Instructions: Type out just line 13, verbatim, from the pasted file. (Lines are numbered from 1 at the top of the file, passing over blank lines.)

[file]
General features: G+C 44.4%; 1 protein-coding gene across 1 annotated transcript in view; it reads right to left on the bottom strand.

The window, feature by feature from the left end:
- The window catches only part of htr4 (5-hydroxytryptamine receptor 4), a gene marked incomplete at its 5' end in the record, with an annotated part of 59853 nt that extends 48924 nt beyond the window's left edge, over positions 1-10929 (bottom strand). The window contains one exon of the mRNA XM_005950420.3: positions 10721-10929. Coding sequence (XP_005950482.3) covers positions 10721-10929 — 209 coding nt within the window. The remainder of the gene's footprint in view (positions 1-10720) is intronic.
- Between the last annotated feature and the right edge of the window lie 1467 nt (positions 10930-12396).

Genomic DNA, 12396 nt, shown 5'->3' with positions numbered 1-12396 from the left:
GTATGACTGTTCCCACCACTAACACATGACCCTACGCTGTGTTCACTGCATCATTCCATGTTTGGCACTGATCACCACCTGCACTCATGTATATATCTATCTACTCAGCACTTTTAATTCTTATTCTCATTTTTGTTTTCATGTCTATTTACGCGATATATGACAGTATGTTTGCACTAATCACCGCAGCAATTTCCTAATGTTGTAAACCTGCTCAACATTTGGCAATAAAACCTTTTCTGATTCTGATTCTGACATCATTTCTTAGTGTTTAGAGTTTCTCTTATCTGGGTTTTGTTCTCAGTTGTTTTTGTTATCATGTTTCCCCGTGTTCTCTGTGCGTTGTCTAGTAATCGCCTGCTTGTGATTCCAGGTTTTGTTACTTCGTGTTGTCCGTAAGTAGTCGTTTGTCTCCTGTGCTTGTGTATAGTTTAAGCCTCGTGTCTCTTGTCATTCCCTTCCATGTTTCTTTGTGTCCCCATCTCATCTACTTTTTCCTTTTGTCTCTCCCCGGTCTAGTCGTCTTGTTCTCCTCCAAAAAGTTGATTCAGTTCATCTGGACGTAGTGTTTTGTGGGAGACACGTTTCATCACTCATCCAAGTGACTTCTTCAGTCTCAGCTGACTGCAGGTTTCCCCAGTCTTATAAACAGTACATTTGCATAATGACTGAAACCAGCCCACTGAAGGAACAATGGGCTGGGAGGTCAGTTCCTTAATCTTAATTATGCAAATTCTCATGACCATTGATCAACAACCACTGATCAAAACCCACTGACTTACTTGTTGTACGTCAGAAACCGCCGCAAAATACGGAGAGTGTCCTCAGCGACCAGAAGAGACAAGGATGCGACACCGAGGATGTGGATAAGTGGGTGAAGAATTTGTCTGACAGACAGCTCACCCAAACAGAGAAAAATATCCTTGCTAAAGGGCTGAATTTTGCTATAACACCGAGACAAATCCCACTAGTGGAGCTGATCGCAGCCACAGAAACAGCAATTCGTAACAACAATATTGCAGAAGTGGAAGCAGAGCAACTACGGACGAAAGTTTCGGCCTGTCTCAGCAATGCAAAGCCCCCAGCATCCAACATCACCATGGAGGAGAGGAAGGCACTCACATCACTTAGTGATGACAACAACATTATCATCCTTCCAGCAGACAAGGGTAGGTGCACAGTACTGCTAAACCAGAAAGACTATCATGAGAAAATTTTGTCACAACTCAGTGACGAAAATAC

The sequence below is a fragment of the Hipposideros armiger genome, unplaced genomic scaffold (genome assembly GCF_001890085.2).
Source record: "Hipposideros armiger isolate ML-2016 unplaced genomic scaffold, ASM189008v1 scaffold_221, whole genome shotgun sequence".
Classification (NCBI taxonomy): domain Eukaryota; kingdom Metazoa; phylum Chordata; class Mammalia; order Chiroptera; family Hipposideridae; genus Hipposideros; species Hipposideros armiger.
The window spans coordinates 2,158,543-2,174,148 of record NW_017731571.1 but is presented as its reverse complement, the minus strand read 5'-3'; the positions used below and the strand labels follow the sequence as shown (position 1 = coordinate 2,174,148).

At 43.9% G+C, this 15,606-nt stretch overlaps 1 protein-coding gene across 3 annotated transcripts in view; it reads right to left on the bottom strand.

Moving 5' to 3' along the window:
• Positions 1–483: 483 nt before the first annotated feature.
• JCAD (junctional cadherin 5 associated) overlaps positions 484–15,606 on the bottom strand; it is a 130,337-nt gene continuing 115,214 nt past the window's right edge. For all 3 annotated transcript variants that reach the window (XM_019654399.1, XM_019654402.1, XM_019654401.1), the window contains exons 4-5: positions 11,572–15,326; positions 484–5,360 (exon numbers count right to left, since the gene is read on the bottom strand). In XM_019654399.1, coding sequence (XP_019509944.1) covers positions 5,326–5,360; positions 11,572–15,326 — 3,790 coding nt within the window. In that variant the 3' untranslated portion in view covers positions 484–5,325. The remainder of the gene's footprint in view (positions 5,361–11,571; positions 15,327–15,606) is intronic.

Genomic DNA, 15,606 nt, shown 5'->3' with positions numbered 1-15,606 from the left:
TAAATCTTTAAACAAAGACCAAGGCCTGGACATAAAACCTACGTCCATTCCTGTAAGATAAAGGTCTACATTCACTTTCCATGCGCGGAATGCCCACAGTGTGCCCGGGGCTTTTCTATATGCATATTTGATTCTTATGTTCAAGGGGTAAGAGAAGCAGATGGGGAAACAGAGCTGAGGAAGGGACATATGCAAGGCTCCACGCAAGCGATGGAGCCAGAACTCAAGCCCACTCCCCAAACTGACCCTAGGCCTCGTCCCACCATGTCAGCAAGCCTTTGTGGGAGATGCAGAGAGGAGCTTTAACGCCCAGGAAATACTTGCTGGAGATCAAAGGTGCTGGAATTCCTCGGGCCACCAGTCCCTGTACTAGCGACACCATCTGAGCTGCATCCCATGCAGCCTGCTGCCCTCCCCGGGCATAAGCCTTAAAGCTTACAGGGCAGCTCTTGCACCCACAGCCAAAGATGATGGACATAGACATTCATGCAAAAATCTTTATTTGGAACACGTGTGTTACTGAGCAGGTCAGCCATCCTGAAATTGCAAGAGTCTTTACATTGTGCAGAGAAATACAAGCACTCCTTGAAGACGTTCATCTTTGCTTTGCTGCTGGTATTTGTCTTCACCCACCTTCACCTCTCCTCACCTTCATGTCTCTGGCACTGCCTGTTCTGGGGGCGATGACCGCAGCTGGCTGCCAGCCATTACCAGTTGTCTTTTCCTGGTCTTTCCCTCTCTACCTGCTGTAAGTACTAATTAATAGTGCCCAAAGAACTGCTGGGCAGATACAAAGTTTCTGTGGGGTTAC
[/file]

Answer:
• Positions 1–483: 483 nt before the first annotated feature.